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Paul Turner: Doomsday secret didn’t spoil summer for the neighborhood kids

Mr. Kirsch asked if we could keep a secret.

We assured him that we could.

That’s when he told us, a motley assortment of neighborhood kids, the awful truth.

The Earth had become unhinged from its orbit and was wobbling ever closer to the sun. Soon it would be curtains for moose and squirrel, and for the gullible children on my boyhood block.

Those in the know were supposed to keep it a secret, you see. People might panic. But he thought we ought to be told, so we could get our affairs in order. Before, well, you know.

This was alarming news. But it did sort of explain why the days kept getting longer and the weather kept getting hotter. As I said, we were young.

I sometimes think of Mr. Kirsch as we approach the summer solstice and experience the maximum hours of sunlight. Would little kids fall for his far-fetched story today?

Probably not. Some young Brainiac would go online and find out the real explanation for the changing seasons.

Eventually we realized our fabulist neighbor was borrowing the plot line from an episode of “The Twilight Zone” called “The Midnight Sun.”

It first aired in November 1961. But it was about this time of year when Mr. Kirsch told us the end was nigh. It might have been 1962 or 1963 by then. Maybe later.

A long time ago, in any event. One reason I remember is the fact I’ve told that story of Doomsday Comes to Adams Street a number of times over the years.

I can’t swear to it. But I think one of our chief reactions was resentment of the fact this was happening right after the school year ended.

Summer vacation had just started and now this? We’re going to perish? I hadn’t made a dent in my tree fort to-do list and it’s the End Times already? Hardly seemed fair.

According to Mr. Kirsch, our planet was about to go to blazes, so to speak.

That did not prove to be the case, of course. There had been no catastrophic orbital shift. No lurching toward fiery oblivion. He was pulling our little legs.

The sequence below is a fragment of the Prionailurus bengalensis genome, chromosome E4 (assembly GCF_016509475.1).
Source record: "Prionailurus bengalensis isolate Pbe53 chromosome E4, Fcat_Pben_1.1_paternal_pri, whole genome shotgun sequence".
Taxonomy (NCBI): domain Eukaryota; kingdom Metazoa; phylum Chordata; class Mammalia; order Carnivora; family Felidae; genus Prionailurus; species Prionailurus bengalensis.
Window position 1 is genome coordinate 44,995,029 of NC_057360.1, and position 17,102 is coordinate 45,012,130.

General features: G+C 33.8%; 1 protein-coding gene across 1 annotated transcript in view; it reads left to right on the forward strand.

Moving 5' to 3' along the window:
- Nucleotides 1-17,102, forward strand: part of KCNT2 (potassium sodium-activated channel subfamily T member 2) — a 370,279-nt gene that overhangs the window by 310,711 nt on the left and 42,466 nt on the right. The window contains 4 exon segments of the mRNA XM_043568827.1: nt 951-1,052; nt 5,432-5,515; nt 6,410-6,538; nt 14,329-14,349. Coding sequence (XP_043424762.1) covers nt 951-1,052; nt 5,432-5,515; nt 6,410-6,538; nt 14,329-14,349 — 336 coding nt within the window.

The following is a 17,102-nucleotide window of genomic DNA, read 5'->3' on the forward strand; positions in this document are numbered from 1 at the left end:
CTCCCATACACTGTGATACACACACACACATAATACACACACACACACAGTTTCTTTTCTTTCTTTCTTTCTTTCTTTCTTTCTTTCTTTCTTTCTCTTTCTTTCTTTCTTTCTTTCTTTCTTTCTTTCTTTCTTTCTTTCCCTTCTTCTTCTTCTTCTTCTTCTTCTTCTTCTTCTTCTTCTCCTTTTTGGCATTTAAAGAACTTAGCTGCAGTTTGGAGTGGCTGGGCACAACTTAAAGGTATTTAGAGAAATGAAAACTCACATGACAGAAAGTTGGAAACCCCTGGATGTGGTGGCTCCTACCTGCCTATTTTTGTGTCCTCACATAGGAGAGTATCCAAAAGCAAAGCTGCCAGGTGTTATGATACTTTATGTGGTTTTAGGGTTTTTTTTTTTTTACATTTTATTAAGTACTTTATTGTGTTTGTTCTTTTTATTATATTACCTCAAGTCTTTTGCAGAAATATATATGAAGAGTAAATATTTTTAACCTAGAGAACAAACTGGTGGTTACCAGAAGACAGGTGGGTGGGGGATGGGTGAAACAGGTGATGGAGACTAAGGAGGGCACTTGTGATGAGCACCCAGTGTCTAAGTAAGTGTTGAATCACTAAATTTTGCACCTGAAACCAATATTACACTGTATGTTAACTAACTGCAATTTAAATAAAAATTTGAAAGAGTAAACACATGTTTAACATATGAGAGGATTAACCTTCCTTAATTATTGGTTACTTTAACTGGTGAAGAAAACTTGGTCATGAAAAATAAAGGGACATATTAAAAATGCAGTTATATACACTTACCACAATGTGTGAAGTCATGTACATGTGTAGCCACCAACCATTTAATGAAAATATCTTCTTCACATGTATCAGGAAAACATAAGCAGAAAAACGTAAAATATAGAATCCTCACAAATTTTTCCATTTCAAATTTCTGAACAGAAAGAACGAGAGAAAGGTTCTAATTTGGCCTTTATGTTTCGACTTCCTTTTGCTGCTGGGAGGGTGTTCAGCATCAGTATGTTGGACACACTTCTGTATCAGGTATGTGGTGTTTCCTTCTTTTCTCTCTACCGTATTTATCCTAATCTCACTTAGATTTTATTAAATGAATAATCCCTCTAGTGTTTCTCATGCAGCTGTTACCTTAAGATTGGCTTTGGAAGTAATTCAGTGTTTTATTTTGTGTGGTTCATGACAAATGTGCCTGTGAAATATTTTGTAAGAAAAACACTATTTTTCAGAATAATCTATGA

Still, there’s something about these longest days. Some kind of seasonal magic.

You know that sensation when you’re driving long distances at night and feel like you can go on forever because the sun never sets? Well, almost never sets. Perhaps if you just keep going, you’ll arrive at that point where summer fulfills its unspoken promise of rediscovery and renewal.

Or maybe you’re just out taking a walk in your neighborhood after dinner. You see it all – dogs, strollers, hand-holding couples, kids operating various wheeled conveyances. And not the faintest hint of darkness in the sky. It’s like an extra-strength dose of community.

I’m glad Mr. Kirsch was just kidding. I’m glad all that didn’t get snuffed out by some solar system screw-up.

In that “Twilight Zone” episode, it actually turned out that the Earth was hurtling farther and farther from the sun. (The opposite scenario had all been one character’s feverish dream.)

Just as an aside, I might point out that we in Spokane already know how the populace would react to the advent of an icy doom. We get a preview thanks to some of our neighbors and co-workers every time there’s a few inches of snow.

Oh, the humanity.

So I guess if anyone around here wanted to play Mr. Kirsch’s role, aiming your performance to coincide with the winter solstice could be the best bet. You would not have to restrict your audience to children.

A fair number of winter-hating adults in Spokane might believe you.

Is this an Inland Northwest thing?

My wife and I are friends with a couple who live on a farm. They stopped by for a visit over the weekend.

We got to talking about traffic noise. When they are at home, they hear none. Whereas we hear a fair amount, though we mostly tune it out.

But it made me wonder. We’ve been down to their farm though we have never spent the night. But if we did stay over, would the quiet prove unnerving?

And if they stayed overnight with us, would the fire trucks, airliners, trains and what-not keep them from resting?

Of course, as I have noted in the past, one of my neighbors has chickens. So it wouldn’t all be unfamiliar sounds for our farm friends.

End note

I can’t decide if people in Spokane complaining about e-scooters is a good thing or a bad thing.

Maybe it is good because it’s a break from the usual complaining about cyclists. But who likes being ignored? As a bike rider, part of me gets a perverse kick out of the usual gripes about cyclists. I’ve been hearing it so long I almost wonder if I would miss it if it went away for good.

Paul Turner can be reached at